Sunday, October 28, 2012

A voice from the street

The best thing in life is knowing that you have a home to go to. No matter how small.

Knowing that there is a place to which you belong. No matter how humble.

Knowing that when you knock, they'll take you in. No questions asked.

I should know. I’ve never had a home of my own. The streets are all I’ve ever known. All the life I’ve seen. Stuff you’d never imagine.

I was born on the streets 10 years ago and I suppose I shall die here.

The days pass quickly enough. There’s work to be done. Things that respectable folk like you would not want to sully your hands doing. I’m a ragpicker. I rummage the bins and trash heaps of this city looking for stuff that can be reused, recycled. Stuff that I sell to scrap dealers for a pittance. The bulk of the money is made by the scrap dealers.

To do that, I trudge across the city, poking my hands into garbage. I used to do it barefoot, until I found these slippers. It never ceases to amaze me, the kind of stuff that you think has outlived its use. The realisation that the next haul might earn me some good cash keeps me going. And of course, I am my own marzi ka maalik. I’m much better off than some other boys and girls who work as househelp or at chai tapris. Oh yes, the days pass easy enough.

It’s the nights that are hard on us. Then we move, sleeping sometimes at railway stations and beneath flyovers, in parks and on footpaths, even empty parking lots. We huddle together at night. There’s safety in numbers, you see. I’ve seen and lived horrors that your worst nightmares don’t know of.

It’s not always easy to find work. But I try. There’ve been times I’ve felt tempted to steal. Hunger can upset the ramshackle moral code within you. But Dada warned me. He said, “You steal a piece of chapatti. They’ll thrash you for it, in more ways than one. They, sitting in their Mercedes and BMWs, could mow us down and kill us in our sleep. They’d still get away. You won’t.”

Dada isn’t really my brother, of course. He’s just another homeless guy who took me under his wing. Without him, I would have been easy prey. Dada himself is a child of the streets, so he knows well the danger I face. His story is really sad. He told me once that he used to get thrashed by the police on a regular basis, no reasons assigned. Unfortunately, that happens to a lot of people, men and women alike. I am glad I have Dada to look after me.

He smoothes the edges of our rough lives. He knows which dargah is distributing biryani on a Friday evening. We eat out of garbage bins too. You have no idea what good food these 5-star hotels dispose of. Of course, to get at it, your have to compete with the street dogs. But that’s okay, we are all citizens of the streets, man and beast, and we have an equal right to its spoils.

Dada also keeps me away from the other, more ugly world that tramps the streets. But he can’t save me from everything. I’ve inhaled glue and Iodex and petrol. It helps numb the stink of my daily work, but Dada assiduously keeps me away from the hard-core stuff. Of course, he doesn’t know that I smoke and drink when someone offers me, and that I’ve gambled too. It’s hard to obey Dada’s orders when I see him doing the very things he warns me not to do.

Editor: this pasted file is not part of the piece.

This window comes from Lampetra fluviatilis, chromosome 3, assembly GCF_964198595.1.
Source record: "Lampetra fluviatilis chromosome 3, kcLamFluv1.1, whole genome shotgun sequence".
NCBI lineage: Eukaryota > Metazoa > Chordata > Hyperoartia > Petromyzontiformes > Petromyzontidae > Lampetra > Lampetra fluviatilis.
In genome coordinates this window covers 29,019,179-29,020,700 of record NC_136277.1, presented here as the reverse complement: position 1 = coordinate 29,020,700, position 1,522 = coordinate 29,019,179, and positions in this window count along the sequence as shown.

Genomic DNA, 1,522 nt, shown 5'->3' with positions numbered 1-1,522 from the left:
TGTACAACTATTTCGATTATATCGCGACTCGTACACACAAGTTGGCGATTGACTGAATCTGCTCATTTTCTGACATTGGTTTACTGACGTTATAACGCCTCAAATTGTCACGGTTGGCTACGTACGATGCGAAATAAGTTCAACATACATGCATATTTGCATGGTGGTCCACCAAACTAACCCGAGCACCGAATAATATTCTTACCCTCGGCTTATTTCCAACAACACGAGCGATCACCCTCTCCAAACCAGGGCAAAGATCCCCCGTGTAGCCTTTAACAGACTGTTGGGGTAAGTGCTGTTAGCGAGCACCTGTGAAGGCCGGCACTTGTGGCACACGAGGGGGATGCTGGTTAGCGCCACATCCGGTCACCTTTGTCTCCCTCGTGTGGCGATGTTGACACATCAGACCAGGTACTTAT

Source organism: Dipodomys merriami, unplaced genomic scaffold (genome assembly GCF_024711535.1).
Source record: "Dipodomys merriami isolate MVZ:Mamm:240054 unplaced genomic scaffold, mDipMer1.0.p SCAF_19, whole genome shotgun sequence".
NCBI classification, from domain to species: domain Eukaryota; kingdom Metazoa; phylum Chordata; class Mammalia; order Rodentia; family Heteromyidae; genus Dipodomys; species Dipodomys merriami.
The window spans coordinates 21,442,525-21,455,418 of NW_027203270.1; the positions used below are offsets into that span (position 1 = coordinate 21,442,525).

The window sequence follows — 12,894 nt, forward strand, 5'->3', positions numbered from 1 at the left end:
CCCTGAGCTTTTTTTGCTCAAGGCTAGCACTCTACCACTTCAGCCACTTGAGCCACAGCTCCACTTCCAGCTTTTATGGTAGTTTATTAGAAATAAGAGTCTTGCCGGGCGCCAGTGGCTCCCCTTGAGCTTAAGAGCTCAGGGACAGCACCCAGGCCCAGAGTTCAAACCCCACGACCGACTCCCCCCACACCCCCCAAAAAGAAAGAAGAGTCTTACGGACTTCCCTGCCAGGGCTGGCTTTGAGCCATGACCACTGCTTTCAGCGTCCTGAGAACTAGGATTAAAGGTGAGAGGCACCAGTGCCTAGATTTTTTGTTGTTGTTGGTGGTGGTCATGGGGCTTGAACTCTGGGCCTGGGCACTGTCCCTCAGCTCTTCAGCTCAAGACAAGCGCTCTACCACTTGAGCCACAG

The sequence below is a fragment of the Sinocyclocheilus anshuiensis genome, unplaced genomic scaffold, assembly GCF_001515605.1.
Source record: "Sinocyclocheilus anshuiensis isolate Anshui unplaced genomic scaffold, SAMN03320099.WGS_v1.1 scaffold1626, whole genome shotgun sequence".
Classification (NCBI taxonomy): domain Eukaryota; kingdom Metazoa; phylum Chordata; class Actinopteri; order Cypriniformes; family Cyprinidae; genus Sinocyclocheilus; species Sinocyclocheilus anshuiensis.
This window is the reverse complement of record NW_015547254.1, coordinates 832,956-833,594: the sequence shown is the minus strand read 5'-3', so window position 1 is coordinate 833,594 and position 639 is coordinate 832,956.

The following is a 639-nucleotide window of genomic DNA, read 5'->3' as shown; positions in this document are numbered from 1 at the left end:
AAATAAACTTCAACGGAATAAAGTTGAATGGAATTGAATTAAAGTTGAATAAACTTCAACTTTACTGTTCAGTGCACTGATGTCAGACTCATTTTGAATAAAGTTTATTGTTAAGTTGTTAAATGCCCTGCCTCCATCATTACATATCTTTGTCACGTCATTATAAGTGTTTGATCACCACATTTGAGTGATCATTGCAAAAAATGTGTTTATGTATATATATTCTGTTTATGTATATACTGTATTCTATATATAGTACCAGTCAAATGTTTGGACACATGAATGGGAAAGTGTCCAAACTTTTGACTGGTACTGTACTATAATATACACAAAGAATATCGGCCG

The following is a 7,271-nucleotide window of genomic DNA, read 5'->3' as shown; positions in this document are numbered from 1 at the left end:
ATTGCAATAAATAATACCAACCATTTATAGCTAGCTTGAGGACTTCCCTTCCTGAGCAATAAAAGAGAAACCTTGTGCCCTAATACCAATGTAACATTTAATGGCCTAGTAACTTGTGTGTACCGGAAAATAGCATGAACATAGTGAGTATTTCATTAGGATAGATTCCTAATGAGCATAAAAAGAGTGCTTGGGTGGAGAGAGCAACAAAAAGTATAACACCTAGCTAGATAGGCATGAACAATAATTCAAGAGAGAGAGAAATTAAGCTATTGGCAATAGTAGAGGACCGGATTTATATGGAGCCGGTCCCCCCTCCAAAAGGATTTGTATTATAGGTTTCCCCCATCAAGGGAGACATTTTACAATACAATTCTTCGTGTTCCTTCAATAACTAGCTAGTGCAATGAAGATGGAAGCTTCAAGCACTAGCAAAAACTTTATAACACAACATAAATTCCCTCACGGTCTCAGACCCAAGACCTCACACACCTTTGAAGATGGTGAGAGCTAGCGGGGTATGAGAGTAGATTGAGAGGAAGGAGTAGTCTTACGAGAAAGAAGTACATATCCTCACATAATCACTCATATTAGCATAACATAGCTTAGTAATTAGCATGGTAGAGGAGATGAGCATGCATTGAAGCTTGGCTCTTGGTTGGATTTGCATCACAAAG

The worst thing is coping with the rains and the open sewers. Then we scramble for a dry spot, under a shop front. Or a flyover. Dada once bought a plastic sheet for us to sleep under. But the police came and tore it down. A metre costs Rs30. We can’t afford to buy it again and again.

Also, water costs Rs 1 per litre. Think about it, Rs 10 for a bucket of water. And then you crinkle up your nose when you have the misfortune to pass us on the street. If you had to shell out money for your showers, you’d think twice too. We pay Rs 3 to use the toilet but the urinals are free, of course, but you don’t need me to tell you that. Even respectable folk like you pee everywhere. I pity the women though. They have to shell out Rs 3 each time.

We buy the water from watchmen of housing societies and even from slumdwellers, who have illegal connections. When we fall ill, our best option is dying quickly. Even hospitals offering free treatment look at us askance, thoroughly uncomfortable with our lack of a fixed address. That is why even though I am 10 years old, I look no more than 7. The fact that we eat when we can means our bodies are not really well-nourished even at the best of times.

When you go to bed on your soft beds, warmed by your blankets, your stomachs well fed, your heads nestled on your pillows, spare a thought for the hundreds of thousands of us who are homeless. We’ve slipped through the cracks of society, but we are still human. And still children.



This post is a part of Write Over the Weekend, an initiative for Indian Bloggers by BlogAdda



7 comments:

  1. Very true, Vinod. They always make me feel guilty.

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  2. Very nice post. Rarely I see people with such sympathetic view towards the unfortunate ones.

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  3. Thank you, Harshal. Most people, including me, are used to the sights of the unfortunate around us and we barely pay any attention to them. For my part, it is the little children and the babies who are born on the streets and know no other life that prick my cocoon the most.

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  4. It chokes me up. And makes me feel ashamed that I whine and complain at the smallest things when there are bigger problems in this world.

    Submachine

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  5. Thanks, Shubs. The sight of the homeless, especially babies, always does that to me.

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